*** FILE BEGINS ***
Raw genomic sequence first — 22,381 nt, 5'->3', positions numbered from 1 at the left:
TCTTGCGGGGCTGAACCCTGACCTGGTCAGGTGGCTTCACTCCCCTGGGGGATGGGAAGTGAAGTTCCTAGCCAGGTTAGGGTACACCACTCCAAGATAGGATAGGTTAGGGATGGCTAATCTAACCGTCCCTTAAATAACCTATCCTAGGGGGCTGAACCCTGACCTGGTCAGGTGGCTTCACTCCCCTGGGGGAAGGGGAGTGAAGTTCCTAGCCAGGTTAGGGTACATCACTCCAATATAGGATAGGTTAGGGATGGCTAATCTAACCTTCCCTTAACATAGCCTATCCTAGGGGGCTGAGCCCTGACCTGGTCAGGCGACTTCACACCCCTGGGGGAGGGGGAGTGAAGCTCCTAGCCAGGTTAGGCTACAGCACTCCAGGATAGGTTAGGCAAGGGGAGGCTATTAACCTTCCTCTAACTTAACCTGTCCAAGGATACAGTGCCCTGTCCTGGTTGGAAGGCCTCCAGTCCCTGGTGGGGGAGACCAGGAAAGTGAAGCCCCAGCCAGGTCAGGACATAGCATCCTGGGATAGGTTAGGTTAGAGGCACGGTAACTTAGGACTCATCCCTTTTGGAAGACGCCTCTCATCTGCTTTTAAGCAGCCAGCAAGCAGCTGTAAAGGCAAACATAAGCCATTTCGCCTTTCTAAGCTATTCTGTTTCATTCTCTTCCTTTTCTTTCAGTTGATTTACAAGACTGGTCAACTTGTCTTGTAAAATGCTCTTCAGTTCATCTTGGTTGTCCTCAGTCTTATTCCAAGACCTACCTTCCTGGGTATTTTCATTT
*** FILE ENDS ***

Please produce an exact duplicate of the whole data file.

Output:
Raw genomic sequence first — 22,381 nt, 5'->3', positions numbered from 1 at the left:
TCTTGCGGGGCTGAACCCTGACCTGGTCAGGTGGCTTCACTCCCCTGGGGGATGGGAAGTGAAGTTCCTAGCCAGGTTAGGGTACACCACTCCAAGATAGGATAGGTTAGGGATGGCTAATCTAACCGTCCCTTAAATAACCTATCCTAGGGGGCTGAACCCTGACCTGGTCAGGTGGCTTCACTCCCCTGGGGGAAGGGGAGTGAAGTTCCTAGCCAGGTTAGGGTACATCACTCCAATATAGGATAGGTTAGGGATGGCTAATCTAACCTTCCCTTAACATAGCCTATCCTAGGGGGCTGAGCCCTGACCTGGTCAGGCGACTTCACACCCCTGGGGGAGGGGGAGTGAAGCTCCTAGCCAGGTTAGGCTACAGCACTCCAGGATAGGTTAGGCAAGGGGAGGCTATTAACCTTCCTCTAACTTAACCTGTCCAAGGATACAGTGCCCTGTCCTGGTTGGAAGGCCTCCAGTCCCTGGTGGGGGAGACCAGGAAAGTGAAGCCCCAGCCAGGTCAGGACATAGCATCCTGGGATAGGTTAGGTTAGAGGCACGGTAACTTAGGACTCATCCCTTTTGGAAGACGCCTCTCATCTGCTTTTAAGCAGCCAGCAAGCAGCTGTAAAGGCAAACATAAGCCATTTCGCCTTTCTAAGCTATTCTGTTTCATTCTCTTCCTTTTCTTTCAGTTGATTTACAAGACTGGTCAACTTGTCTTGTAAAATGCTCTTCAGTTCATCTTGGTTGTCCTCAGTCTTATTCCAAGACCTACCTTCCTGGGTATTTTCATTT